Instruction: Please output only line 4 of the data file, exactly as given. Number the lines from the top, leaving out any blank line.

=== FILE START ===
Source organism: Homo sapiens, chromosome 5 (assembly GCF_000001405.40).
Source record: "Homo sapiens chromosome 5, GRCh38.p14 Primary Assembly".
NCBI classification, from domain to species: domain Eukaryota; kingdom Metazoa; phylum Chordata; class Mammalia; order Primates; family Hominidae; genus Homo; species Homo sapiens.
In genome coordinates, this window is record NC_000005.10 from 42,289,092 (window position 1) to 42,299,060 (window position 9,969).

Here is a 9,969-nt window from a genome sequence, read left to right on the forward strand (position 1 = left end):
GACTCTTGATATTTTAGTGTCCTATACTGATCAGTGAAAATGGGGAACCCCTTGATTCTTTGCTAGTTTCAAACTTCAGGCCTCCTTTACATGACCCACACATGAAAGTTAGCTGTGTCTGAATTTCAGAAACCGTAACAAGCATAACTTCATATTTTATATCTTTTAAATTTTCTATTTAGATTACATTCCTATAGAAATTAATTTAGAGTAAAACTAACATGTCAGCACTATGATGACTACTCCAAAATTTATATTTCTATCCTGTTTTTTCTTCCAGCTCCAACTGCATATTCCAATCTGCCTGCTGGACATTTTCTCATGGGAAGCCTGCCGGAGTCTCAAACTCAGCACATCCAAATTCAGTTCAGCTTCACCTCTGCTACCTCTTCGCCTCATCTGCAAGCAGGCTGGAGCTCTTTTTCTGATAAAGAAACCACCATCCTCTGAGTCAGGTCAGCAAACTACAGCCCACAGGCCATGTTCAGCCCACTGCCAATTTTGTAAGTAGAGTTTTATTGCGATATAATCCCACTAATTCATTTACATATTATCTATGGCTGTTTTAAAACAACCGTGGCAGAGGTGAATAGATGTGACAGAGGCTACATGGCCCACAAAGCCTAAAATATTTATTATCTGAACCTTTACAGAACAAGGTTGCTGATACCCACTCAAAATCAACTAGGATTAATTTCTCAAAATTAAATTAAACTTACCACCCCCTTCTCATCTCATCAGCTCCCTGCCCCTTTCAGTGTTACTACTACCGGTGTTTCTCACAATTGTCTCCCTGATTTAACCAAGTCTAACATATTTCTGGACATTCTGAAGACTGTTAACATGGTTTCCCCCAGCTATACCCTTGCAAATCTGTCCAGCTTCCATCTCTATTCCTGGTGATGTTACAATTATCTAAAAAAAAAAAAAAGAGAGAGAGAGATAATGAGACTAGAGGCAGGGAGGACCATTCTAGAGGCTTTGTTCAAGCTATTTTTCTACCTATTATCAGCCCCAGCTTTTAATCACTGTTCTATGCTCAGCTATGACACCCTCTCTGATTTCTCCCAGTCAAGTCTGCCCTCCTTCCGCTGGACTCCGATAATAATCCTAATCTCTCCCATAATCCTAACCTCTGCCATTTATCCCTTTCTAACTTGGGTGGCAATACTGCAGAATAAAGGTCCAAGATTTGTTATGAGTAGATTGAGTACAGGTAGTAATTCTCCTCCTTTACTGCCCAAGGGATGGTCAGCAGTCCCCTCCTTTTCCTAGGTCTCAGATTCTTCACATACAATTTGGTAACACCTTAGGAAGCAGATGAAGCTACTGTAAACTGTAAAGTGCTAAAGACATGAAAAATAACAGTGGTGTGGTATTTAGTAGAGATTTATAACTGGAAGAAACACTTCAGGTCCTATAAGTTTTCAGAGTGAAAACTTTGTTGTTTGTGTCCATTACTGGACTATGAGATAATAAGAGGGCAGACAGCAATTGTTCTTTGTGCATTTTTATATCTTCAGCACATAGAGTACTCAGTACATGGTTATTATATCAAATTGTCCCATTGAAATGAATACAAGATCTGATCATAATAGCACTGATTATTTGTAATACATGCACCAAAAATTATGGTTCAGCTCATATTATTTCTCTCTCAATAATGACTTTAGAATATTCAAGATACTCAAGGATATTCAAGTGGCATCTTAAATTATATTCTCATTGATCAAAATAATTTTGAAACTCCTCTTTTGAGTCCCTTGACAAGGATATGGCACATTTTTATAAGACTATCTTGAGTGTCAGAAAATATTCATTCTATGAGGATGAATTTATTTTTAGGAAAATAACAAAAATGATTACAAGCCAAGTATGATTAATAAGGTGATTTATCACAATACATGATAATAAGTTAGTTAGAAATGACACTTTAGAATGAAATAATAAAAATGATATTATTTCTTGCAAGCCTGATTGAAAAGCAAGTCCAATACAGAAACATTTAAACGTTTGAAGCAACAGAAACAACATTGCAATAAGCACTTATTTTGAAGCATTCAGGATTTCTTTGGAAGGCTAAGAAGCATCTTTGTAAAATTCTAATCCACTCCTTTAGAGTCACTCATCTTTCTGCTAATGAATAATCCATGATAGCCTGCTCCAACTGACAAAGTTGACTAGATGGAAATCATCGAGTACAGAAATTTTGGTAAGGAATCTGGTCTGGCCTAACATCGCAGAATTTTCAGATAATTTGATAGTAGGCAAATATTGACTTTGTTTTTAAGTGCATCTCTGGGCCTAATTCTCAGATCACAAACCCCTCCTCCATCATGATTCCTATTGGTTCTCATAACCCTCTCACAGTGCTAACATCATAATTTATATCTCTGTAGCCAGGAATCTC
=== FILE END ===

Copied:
In genome coordinates, this window is record NC_000005.10 from 42,289,092 (window position 1) to 42,299,060 (window position 9,969).